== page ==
Snaresbrook Crown Court facing huge backlog after cases drop by almost 70% during lockdown

PUBLISHED: 15:00 06 October 2020

Snaresbrook Crown Court faces huge backlog after cases drop by almost 70% during lockdown. Picture: PA/John Stillwell

Snaresbrook Crown Court faces huge backlog after cases drop by almost 70% during lockdown. Picture: PA/John Stillwell

PA Archive/PA Images

A huge backlog of criminal cases faces Snaresbrook Crown Court as a result of much-reduced service during lockdown.

Ministry of Justice figures show 234 cases were concluded at the court between April and June, down 68 per cent on the 733 cases dealt with in the previous three months.

This was also much lower than the 908 cases concluded during the same April — June period last year.

The number of outstanding cases grew by 19 pc, from 2,133 at the end of March to 2,547 at the end of June.

This backlog is merely symptomatic of a wider problem caused by “years of underfunding and cuts”, according to the Law Society of England and Wales: “Justice is being delayed for victims, witnesses and defendants, who have proceedings hanging over them for months, if not years, with some trials now being listed for 2022,” said President Simon Davis.

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The chair of the Bar Council, Amanda Pinto QC, added: “We’ve seen what lack of funding for law and order achieves — rising crime, low detection rates, long delays to cases with many collapsing before they get anywhere near a court, victims of crime denied justice, and all because government after government has failed to invest in justice.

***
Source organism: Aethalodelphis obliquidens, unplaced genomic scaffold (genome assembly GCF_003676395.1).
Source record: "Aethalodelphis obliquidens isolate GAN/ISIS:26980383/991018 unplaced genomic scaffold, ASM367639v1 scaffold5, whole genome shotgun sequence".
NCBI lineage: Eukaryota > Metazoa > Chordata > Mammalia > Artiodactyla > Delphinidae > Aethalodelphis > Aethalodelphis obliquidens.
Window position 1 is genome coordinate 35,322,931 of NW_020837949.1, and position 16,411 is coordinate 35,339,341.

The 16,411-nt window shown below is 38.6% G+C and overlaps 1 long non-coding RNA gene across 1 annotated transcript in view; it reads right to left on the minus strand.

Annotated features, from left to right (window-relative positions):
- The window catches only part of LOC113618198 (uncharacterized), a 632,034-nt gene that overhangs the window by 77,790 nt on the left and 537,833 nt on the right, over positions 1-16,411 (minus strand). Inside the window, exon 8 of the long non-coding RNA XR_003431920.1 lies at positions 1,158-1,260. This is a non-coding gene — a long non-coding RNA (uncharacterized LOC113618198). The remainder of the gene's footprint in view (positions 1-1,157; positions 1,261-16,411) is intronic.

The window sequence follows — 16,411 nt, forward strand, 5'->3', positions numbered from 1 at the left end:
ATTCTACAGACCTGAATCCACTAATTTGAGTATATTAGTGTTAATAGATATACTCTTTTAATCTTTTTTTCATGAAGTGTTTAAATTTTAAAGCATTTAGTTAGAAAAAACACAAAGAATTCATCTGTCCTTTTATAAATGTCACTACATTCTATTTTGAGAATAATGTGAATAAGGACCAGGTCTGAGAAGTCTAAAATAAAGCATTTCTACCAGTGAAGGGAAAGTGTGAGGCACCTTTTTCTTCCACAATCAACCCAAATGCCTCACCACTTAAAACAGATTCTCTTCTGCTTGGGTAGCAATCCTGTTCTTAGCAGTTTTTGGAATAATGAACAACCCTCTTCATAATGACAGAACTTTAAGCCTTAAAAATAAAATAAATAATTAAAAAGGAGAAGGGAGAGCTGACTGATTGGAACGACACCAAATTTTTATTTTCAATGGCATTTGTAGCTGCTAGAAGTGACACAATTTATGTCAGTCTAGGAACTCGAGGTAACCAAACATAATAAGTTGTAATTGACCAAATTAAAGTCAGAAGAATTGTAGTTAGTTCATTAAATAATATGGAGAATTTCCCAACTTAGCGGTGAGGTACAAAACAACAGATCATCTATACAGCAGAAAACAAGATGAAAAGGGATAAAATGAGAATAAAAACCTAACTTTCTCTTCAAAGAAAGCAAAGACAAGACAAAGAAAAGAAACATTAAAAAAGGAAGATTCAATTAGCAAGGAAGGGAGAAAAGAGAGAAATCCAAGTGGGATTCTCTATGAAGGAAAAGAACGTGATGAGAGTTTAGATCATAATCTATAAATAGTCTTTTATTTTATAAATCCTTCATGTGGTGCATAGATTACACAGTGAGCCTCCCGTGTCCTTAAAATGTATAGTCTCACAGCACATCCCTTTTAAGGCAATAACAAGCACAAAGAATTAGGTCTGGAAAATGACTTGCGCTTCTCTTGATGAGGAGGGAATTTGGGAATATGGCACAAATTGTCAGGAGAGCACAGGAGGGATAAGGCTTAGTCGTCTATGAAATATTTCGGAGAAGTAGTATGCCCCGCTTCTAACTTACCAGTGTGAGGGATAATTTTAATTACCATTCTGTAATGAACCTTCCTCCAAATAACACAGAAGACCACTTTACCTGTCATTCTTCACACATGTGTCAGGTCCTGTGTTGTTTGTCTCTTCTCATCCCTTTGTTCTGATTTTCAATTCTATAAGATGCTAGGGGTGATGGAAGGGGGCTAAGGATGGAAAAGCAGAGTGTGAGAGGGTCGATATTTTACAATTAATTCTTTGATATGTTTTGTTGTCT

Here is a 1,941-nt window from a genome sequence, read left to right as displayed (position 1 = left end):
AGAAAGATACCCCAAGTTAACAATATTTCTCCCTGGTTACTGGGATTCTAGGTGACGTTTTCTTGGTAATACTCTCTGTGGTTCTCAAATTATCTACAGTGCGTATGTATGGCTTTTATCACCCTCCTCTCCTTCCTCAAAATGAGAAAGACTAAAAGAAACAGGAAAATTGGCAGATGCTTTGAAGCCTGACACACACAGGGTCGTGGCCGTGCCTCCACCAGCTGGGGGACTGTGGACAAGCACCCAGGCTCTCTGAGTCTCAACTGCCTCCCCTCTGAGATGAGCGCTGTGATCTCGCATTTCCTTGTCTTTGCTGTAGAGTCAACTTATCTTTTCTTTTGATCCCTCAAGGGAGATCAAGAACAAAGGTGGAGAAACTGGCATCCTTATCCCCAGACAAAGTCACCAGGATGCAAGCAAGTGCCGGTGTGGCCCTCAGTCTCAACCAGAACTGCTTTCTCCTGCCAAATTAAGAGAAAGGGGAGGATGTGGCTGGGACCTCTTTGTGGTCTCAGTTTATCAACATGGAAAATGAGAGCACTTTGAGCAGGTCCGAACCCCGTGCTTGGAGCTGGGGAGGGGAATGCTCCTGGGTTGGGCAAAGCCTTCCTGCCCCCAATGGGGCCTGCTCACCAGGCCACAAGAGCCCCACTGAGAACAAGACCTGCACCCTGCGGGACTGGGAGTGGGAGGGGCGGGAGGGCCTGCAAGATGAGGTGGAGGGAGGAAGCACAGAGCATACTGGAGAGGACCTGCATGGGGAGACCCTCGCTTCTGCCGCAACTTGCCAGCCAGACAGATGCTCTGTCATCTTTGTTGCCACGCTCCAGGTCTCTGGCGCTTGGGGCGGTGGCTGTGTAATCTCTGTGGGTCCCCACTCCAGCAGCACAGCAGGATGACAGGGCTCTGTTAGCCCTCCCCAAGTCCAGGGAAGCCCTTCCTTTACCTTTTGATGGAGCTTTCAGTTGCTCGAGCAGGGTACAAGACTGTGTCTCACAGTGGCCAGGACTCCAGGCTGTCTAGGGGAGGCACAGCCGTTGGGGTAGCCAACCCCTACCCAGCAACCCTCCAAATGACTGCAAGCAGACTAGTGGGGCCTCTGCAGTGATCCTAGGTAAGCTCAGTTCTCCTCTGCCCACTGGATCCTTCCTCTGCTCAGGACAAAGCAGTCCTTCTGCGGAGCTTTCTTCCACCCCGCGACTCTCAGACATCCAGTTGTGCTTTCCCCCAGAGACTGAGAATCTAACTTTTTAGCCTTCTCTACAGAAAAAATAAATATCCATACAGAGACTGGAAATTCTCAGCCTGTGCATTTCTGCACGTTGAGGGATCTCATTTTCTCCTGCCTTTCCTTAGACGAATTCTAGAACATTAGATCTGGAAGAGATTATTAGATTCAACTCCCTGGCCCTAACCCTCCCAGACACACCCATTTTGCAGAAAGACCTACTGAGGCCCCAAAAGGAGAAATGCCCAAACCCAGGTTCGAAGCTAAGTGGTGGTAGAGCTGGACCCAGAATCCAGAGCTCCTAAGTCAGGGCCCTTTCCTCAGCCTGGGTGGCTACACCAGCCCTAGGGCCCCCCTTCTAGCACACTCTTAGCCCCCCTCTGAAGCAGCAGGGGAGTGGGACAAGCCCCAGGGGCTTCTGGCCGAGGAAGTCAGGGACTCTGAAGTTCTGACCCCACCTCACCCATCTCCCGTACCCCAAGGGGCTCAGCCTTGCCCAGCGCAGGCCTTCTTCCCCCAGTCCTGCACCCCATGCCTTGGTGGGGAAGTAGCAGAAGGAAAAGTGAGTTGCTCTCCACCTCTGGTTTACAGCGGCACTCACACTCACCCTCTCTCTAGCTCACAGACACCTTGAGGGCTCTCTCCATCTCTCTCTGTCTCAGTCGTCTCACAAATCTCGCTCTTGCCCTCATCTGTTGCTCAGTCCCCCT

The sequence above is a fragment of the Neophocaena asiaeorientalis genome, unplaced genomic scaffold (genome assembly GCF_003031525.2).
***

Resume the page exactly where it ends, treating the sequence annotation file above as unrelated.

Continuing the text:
“The need for long term, significant investment is crucial across the entire justice system if it is to serve its purpose.”

Dame Vera Baird, Victims’ Commissioner, believes the malaise means increasing numbers are “giving up on justice and walking away”.

Ms Baird added that pressure to resolve cases quickly may lead to defendants taking plea deals for lesser crimes or courts failing to provide special measures such as screens or video links for evidence giving, leaving victims frustrated and disenfranchised: “This loss of public confidence in our justice system is serious and will have long term consequences in getting the public to engage with the justice process.”

A Ministry of Justice spokeswoman said its response to the pandemic had been “world-leading”, and that the crown court backlog had started to reduce since June.

It is also opening eight more Nightingale Courts, recruiting more than 1,000 new staff and rolling out Covid-secure plexiglass screens to boost capacity.

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